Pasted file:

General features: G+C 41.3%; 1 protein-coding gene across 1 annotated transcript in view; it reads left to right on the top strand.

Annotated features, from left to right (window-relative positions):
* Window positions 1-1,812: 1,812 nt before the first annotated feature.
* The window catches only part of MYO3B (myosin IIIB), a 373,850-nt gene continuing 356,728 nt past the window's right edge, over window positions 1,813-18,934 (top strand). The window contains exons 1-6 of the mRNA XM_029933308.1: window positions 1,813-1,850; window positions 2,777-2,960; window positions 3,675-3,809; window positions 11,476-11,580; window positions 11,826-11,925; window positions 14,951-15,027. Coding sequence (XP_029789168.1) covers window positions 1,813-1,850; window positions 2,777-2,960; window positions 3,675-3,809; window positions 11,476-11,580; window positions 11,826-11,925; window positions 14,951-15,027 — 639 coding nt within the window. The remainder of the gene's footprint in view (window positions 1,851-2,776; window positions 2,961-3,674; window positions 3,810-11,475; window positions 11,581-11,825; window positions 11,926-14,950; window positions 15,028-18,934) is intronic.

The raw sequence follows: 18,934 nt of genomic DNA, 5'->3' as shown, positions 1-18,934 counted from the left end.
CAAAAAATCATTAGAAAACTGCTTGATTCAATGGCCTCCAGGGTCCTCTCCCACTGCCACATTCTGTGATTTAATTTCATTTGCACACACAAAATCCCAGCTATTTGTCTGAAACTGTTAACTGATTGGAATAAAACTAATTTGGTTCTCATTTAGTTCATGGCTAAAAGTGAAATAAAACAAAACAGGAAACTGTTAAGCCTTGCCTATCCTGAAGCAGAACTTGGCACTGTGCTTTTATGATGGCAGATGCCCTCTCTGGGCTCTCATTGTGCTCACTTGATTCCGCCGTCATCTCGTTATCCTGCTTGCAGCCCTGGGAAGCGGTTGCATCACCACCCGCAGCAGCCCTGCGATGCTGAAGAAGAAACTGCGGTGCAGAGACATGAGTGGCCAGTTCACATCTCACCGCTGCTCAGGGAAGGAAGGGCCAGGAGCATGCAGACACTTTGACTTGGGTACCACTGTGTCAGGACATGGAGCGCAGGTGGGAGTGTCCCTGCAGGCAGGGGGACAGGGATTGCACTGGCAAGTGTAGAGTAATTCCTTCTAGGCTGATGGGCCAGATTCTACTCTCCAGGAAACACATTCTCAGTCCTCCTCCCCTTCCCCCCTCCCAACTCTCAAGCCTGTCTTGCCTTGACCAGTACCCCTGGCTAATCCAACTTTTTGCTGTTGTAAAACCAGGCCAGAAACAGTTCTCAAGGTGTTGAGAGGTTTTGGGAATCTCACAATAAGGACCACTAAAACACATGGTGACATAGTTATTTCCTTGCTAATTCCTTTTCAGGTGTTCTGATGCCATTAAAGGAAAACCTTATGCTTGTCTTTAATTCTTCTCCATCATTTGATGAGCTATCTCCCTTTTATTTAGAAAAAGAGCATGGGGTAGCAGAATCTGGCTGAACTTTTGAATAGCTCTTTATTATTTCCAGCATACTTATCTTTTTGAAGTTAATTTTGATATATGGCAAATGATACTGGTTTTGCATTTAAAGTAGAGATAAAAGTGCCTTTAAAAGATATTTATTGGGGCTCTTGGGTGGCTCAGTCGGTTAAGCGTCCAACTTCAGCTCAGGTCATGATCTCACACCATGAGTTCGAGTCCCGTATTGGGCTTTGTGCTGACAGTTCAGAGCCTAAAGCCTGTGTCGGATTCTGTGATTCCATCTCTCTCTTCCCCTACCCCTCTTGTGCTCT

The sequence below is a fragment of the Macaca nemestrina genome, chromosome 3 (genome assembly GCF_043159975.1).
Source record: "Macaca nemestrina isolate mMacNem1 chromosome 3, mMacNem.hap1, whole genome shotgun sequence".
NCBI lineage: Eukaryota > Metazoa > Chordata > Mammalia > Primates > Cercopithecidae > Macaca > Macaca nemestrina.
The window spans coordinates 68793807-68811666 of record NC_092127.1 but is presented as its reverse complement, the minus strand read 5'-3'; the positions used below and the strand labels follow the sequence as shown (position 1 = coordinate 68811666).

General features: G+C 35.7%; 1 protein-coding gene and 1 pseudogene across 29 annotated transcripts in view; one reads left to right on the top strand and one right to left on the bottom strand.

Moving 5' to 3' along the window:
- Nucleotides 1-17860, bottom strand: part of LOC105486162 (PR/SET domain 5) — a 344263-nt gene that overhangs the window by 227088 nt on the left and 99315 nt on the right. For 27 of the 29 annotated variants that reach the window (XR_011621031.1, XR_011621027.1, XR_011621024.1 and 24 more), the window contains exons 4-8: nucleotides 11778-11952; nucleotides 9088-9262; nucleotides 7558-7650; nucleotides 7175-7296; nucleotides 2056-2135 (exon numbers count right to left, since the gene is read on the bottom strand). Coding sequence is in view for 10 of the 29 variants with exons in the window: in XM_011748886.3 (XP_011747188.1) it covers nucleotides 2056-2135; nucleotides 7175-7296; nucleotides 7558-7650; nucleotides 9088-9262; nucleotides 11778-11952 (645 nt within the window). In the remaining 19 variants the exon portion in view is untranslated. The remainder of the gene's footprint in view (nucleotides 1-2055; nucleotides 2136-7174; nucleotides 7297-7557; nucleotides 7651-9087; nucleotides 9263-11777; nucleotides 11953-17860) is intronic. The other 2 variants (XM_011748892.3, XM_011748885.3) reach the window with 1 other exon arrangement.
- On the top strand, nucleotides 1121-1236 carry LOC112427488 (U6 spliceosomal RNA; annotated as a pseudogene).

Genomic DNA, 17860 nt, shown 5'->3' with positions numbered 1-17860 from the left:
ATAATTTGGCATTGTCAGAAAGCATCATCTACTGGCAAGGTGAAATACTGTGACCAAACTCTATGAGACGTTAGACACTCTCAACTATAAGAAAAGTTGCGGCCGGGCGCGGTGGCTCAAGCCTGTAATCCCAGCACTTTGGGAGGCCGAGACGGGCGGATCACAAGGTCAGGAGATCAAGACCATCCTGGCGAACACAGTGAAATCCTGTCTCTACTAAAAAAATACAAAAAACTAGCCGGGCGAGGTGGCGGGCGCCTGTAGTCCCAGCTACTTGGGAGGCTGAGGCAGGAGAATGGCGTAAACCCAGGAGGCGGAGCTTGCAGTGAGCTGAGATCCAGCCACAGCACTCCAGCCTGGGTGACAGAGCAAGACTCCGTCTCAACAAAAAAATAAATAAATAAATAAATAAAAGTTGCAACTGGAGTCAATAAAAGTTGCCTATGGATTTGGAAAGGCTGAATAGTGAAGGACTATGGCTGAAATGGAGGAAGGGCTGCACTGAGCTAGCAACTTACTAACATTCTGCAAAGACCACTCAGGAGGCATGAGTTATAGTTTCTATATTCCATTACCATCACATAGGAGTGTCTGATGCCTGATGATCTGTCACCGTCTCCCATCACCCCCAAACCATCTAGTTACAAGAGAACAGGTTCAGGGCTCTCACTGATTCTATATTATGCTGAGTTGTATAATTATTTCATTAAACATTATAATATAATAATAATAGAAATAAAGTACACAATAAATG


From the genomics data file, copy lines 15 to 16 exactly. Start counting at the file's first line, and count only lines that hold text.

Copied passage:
Genomic DNA, 17860 nt, shown 5'->3' with positions numbered 1-17860 from the left:
ATAATTTGGCATTGTCAGAAAGCATCATCTACTGGCAAGGTGAAATACTGTGACCAAACTCTATGAGACGTTAGACACTCTCAACTATAAGAAAAGTTGCGGCCGGGCGCGGTGGCTCAAGCCTGTAATCCCAGCACTTTGGGAGGCCGAGACGGGCGGATCACAAGGTCAGGAGATCAAGACCATCCTGGCGAACACAGTGAAATCCTGTCTCTACTAAAAAAATACAAAAAACTAGCCGGGCGAGGTGGCGGGCGCCTGTAGTCCCAGCTACTTGGGAGGCTGAGGCAGGAGAATGGCGTAAACCCAGGAGGCGGAGCTTGCAGTGAGCTGAGATCCAGCCACAGCACTCCAGCCTGGGTGACAGAGCAAGACTCCGTCTCAACAAAAAAATAAATAAATAAATAAATAAAAGTTGCAACTGGAGTCAATAAAAGTTGCCTATGGATTTGGAAAGGCTGAATAGTGAAGGACTATGGCTGAAATGGAGGAAGGGCTGCACTGAGCTAGCAACTTACTAACATTCTGCAAAGACCACTCAGGAGGCATGAGTTATAGTTTCTATATTCCATTACCATCACATAGGAGTGTCTGATGCCTGATGATCTGTCACCGTCTCCCATCACCCCCAAACCATCTAGTTACAAGAGAACAGGTTCAGGGCTCTCACTGATTCTATATTATGCTGAGTTGTATAATTATTTCATTAAACATTATAATATAATAATAATAGAAATAAAGTACACAATAAATG